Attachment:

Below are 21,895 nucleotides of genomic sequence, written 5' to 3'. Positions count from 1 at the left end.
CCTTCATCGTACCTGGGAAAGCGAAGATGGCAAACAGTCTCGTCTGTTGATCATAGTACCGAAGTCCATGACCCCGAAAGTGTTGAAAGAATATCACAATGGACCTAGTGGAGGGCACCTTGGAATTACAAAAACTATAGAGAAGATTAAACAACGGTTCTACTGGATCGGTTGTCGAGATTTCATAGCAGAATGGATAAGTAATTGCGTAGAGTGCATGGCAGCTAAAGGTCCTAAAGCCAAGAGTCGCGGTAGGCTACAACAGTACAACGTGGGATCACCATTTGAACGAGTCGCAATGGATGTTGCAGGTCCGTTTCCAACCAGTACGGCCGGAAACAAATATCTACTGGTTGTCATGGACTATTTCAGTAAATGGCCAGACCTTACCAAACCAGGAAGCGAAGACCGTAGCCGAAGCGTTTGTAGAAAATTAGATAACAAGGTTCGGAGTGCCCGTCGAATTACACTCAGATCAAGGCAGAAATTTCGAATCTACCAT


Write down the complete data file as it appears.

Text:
Below are 21,895 nucleotides of genomic sequence, written 5' to 3'. Positions count from 1 at the left end.
CCTTCATCGTACCTGGGAAAGCGAAGATGGCAAACAGTCTCGTCTGTTGATCATAGTACCGAAGTCCATGACCCCGAAAGTGTTGAAAGAATATCACAATGGACCTAGTGGAGGGCACCTTGGAATTACAAAAACTATAGAGAAGATTAAACAACGGTTCTACTGGATCGGTTGTCGAGATTTCATAGCAGAATGGATAAGTAATTGCGTAGAGTGCATGGCAGCTAAAGGTCCTAAAGCCAAGAGTCGCGGTAGGCTACAACAGTACAACGTGGGATCACCATTTGAACGAGTCGCAATGGATGTTGCAGGTCCGTTTCCAACCAGTACGGCCGGAAACAAATATCTACTGGTTGTCATGGACTATTTCAGTAAATGGCCAGACCTTACCAAACCAGGAAGCGAAGACCGTAGCCGAAGCGTTTGTAGAAAATTAGATAACAAGGTTCGGAGTGCCCGTCGAATTACACTCAGATCAAGGCAGAAATTTCGAATCTACCAT